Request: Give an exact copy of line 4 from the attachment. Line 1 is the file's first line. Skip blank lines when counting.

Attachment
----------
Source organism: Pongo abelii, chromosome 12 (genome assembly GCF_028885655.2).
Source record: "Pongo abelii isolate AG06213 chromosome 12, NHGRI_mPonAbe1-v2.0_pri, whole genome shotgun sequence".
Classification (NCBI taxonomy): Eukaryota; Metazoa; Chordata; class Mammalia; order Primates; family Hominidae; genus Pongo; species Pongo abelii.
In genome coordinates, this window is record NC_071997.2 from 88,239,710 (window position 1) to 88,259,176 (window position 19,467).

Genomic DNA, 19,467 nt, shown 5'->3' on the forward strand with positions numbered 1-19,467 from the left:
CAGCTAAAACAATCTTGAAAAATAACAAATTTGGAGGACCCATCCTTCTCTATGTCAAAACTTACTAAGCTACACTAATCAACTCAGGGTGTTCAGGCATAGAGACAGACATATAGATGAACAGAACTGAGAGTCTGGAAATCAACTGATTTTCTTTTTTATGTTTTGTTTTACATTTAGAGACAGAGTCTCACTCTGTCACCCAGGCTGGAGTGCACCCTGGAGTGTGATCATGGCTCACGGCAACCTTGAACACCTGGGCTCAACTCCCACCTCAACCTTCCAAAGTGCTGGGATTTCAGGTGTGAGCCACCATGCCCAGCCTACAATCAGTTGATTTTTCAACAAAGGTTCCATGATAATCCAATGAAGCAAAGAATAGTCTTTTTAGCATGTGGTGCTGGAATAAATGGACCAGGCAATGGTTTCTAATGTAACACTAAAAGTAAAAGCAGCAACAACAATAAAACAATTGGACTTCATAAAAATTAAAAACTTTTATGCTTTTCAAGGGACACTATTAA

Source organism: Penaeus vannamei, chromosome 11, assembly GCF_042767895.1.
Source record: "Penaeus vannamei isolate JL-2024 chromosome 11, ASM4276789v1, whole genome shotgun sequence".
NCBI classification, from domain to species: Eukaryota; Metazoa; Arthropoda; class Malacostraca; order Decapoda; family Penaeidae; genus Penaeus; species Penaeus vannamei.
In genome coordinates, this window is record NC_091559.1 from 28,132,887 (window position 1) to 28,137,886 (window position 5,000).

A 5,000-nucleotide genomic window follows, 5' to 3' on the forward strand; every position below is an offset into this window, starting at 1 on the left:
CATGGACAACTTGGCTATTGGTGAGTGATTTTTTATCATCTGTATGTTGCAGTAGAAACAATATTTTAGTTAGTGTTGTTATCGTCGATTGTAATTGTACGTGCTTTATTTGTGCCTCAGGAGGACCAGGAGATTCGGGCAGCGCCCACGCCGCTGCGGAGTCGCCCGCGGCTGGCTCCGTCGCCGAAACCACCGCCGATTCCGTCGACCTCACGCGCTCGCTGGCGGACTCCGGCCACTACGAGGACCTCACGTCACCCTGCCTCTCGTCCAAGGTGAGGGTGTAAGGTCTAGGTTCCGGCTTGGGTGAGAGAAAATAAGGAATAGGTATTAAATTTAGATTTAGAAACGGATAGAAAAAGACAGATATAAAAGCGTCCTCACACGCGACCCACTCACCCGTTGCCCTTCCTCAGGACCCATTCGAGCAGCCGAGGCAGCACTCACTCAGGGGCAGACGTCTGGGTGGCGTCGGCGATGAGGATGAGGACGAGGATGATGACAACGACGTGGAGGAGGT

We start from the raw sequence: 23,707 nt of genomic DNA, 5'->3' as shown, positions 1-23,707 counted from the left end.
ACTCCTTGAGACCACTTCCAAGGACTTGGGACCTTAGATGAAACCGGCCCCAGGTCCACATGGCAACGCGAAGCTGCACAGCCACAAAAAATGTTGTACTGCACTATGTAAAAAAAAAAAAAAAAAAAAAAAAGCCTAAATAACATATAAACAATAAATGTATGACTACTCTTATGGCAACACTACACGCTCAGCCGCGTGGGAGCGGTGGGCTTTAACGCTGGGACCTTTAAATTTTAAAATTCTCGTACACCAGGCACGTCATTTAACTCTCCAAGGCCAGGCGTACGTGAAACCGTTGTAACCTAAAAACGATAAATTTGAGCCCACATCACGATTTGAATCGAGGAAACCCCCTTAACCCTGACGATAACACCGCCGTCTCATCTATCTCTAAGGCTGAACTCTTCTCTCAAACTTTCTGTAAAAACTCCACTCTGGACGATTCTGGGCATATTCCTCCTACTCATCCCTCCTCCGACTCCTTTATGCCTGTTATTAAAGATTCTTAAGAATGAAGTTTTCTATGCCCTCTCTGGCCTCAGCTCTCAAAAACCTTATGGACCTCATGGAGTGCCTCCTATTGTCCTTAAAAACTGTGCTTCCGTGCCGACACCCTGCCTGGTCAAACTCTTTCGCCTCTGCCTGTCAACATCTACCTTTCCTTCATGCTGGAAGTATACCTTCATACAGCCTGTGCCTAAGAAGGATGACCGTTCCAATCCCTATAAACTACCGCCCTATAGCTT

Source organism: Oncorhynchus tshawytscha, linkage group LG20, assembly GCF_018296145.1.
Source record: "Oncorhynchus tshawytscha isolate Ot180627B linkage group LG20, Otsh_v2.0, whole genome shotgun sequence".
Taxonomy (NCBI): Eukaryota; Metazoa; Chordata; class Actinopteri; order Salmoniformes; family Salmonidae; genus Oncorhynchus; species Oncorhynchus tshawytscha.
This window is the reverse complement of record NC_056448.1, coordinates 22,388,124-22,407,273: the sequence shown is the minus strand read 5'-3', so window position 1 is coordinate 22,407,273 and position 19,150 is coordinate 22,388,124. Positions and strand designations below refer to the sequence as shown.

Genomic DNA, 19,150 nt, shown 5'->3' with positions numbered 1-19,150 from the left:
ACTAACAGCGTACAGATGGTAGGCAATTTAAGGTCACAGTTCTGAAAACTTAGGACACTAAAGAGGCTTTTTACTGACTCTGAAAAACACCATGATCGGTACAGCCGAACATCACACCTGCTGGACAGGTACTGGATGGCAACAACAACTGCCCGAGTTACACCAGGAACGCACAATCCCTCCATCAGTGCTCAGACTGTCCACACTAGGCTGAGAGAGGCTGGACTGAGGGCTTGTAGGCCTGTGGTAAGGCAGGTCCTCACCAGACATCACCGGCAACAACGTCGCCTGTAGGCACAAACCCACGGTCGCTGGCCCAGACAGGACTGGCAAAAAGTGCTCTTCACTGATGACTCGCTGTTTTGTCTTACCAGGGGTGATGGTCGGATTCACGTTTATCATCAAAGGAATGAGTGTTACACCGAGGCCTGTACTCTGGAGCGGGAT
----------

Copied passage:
In genome coordinates, this window is record NC_071997.2 from 88,239,710 (window position 1) to 88,259,176 (window position 19,467).